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The Research Process

Evaluate Your Results and Sources

Evaluate your Results and Sources: 
Use the P.R.O.V.E.N. SOURCE EVALUATION PROCESS to help you determine whether the sources you find are credible and appropriate choices for your particular research purpose. The process of evaluating a source includes examining the source itself and examining other sources by:

  1. Checking for previous work. Has someone already fact-checked this source?
  2. Finding the original source. Who originally published the information and why?
  3. Reading laterally. What do other people say about this publication and author?
  4. Circling back. How can you revise your original search to yield better results?
  5. Checking your own emotions. Is your own bias affecting your evaluation?1

The questions below will help you think critically during the source evaluation process:

  • PURPOSE: How and why the source was created. Why does this information exist, why is it in this form (book, article, website, etc.), and who is the intended audience? Is the purpose clear?
     
  • RELEVANCE: The value of the source for your needs. How useful is this source in answering your question, supporting your argument, or adding to your knowledge? Is the type and content of the source appropriate for your assignment?
     
  • OBJECTIVITY: The reasonableness and completeness of the information. How thorough and balanced is this source? Does it present fact or opinion? How well do its creators acknowledge their point of view, represent other points of view fully, and critique them professionally?
     
  • VERIFIABILITY: The accuracy and truthfulness of the information. How well do the creators of this source support their information with factual evidence, identify and cite their sources, and accurately represent information from other sources? Can you find the original source(s) of the information or verify facts in other sources? What do experts say about the topic?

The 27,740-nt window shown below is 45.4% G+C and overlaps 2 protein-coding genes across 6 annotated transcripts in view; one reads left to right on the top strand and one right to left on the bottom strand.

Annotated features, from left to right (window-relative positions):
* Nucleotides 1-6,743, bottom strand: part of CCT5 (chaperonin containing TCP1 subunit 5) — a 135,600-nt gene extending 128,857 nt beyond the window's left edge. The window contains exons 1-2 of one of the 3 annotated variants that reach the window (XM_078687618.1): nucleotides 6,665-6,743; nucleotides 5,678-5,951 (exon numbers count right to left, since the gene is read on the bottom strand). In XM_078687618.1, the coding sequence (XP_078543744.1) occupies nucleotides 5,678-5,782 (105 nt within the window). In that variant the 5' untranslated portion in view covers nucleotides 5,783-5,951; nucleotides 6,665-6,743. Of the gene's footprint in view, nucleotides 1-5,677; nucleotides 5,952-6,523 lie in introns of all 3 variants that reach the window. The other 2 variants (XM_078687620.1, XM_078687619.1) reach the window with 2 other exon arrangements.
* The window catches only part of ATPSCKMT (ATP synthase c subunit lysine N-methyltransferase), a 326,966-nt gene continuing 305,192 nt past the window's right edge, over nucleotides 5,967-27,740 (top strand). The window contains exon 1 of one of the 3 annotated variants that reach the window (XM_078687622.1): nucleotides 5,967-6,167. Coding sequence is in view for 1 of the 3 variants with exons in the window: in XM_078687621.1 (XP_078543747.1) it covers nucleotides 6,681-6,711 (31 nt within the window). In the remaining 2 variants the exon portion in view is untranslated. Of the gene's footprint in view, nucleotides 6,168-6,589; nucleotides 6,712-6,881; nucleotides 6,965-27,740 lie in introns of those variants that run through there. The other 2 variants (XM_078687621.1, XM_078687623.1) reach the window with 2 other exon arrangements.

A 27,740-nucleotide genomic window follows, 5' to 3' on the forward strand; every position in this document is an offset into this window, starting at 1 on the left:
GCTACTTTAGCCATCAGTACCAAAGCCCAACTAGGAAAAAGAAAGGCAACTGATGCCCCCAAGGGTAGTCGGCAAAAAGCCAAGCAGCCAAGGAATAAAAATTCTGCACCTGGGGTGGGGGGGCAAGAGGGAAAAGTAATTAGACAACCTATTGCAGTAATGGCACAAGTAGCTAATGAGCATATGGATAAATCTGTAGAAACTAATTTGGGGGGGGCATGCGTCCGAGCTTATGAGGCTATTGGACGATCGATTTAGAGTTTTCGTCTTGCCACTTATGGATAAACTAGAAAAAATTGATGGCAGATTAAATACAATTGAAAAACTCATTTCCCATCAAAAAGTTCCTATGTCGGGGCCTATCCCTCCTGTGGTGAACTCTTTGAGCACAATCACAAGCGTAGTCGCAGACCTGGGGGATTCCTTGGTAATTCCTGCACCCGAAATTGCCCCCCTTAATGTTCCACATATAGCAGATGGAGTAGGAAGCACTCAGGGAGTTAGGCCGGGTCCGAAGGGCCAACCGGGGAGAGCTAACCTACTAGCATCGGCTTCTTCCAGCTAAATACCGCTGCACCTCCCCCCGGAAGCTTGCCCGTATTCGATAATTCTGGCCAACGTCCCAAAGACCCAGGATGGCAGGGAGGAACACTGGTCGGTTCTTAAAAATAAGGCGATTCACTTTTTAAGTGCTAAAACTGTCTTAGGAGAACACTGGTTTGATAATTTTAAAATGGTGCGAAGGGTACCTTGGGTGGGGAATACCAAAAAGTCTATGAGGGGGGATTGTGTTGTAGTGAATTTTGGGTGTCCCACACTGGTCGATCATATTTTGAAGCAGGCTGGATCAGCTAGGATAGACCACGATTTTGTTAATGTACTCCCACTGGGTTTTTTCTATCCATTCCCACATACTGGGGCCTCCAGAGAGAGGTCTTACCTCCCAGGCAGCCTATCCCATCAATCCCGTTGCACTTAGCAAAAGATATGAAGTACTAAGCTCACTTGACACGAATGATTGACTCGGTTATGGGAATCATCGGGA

• EXPERTISE: The authority of the authors and the source. Who created this source and what education and/or professional or personal experience makes them authorities on the topic? How was the source reviewed before publication? Do other experts cite this source or otherwise acknowledge the authority of its creators?
  • NEWNESS: The age of the information. Does your topic require current information? How up-to-date is this source and the information within it? 

     1. Based on Caulfield, Mike. "Four Moves and a Habit." Web Literacy for Student Fact-Checkers, 2017.

P.R.O.V.E.N. Source Evaluation by Ellen Carey (6/18/18) is licensed under a Creative Commons Attribution-NonCommercial-ShareAlike 4.0 International License.

Types of Sources

  • Original materials that provide direct evidence or first-hand testimony concerning a topic or event.
  • Primary sources can be contemporary sources created at the time when the event occurred (e.g., letters and newspaper articles) or later (such as, memoirs and oral history interviews).
  • Primary sources may be published or unpublished.  Unpublished sources are unique materials (e.g., family papers) often referred to as archives and manuscripts.
  • What constitutes a primary source varies by discipline. How the researcher uses the source generally determines whether it is a primary source or not.
  • Secondary sources, however, can be considered to be primary sources depending on the context of their use. For example, Ken Burns' documentary of the Civil War is a secondary source for Civil War researchers, but a primary source for those studying documentary filmmaking.
  • Books or articles that synthesize or distil primary and secondary sources, often in a convenient, easy-to-read form (e.g., dictionaries, encyclopedias, indexes, and textbooks).
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